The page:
A northern storm that blew into the region last weekend will stick around for the remainder of the week, albeit with less snow and more cold air, according to the National Weather Service in Grand Junction.
Red Mountain Pass will be closed intermittently until about 10 a.m. Tuesday for avalanche blasting, according to Colorado Department of Transportation. At least one slide had been triggered on the north side of the summit, the agency reported Tuesday morning.
The storm caused whiteout conditions around 9 p.m. Monday near Mancos Hill, where roads appeared snowpacked, according to CDOT traffic cameras.
Four snowplows were working the stretch of road from Hesperus Hill past Mancos, said Lisa Schwantes, spokeswoman with the CDOT.
“They are anticipating working through the night,” Schwantes said. “We will be using a combination of sand and salt on the road, and they will definitely be monitoring the road condition and the temperature, and if it does get icy, they’ll start using a liquid deicer.”
Periodic snowfall created whiteout-like conditions Monday in Durango, but only about an inch of snow accumulated in town, if that. Parts of the San Juan Mountains received up to 2 feet of snow as of Monday and another 5-10 inches were expected Monday night.
Snowplow drivers reported snowpacked conditions Monday afternoon on Coal Bank and Molas passes, between Durango and Silverton on U.S. Highway 550. The passes received 16 inches of snow as of Monday afternoon and were expected to receive another 10 inches Monday night, she said.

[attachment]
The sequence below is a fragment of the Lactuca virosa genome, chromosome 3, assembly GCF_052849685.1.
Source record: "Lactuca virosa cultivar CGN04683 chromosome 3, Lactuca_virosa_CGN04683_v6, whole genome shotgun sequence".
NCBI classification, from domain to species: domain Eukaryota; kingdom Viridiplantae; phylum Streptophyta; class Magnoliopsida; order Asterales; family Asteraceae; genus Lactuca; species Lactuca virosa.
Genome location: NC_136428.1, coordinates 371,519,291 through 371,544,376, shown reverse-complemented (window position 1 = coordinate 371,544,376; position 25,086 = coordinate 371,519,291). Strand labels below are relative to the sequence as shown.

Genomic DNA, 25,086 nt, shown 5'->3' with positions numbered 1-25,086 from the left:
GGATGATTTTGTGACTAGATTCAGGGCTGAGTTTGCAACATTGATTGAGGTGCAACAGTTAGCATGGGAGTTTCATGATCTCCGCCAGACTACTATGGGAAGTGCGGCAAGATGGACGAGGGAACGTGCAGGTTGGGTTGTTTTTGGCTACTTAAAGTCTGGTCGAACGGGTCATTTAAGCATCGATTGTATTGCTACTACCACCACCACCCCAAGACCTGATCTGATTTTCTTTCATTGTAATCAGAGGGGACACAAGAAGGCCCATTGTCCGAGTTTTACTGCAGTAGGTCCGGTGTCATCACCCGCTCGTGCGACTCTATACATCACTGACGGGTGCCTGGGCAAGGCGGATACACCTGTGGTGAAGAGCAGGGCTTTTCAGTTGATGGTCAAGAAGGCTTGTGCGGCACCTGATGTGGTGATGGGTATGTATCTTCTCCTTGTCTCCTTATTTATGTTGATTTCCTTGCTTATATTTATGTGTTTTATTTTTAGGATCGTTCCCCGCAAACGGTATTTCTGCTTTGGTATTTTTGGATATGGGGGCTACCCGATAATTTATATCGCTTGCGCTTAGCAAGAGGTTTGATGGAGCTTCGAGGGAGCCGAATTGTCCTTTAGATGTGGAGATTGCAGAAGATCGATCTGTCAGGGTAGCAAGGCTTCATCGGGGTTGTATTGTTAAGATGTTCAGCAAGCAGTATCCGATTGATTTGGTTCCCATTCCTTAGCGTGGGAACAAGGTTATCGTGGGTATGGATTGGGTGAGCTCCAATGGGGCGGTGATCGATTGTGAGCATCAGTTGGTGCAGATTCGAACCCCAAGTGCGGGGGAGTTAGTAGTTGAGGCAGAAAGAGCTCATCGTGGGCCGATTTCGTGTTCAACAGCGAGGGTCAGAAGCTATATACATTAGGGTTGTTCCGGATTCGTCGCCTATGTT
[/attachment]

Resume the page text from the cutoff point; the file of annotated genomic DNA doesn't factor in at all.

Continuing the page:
A sudden snowstorm that materialized about 2:30 p.m. Monday hammered a section of U.S. Highway 160 west of Durango, creating snowpacked conditions, she said.
The storm is part of a larger one that moved into the region Saturday night and is expected to bring cooler temperatures, ranging from a low of 11 degrees Tuesday night to a high of 36 degrees Saturday.
Another storm is expected to arrive Thursday night, “but it’s not looking too impressive” as far as snow accumulation, said Matt Aleksa, a general forecaster with the National Weather Service in Grand Junction.
“At this time, we don’t expect that system on Thursday into Friday to have any significant impacts for your area,” he said.
Temperatures are expected to remain cool until Sunday or Monday, when a high-pressure zone builds over the West, bringing a southwesterly flow.
“But when I say that, we’re only going so far as highs near 40 on Sunday for Durango and maybe low 40s by Monday,” Aleksa said. “Winter is coming.”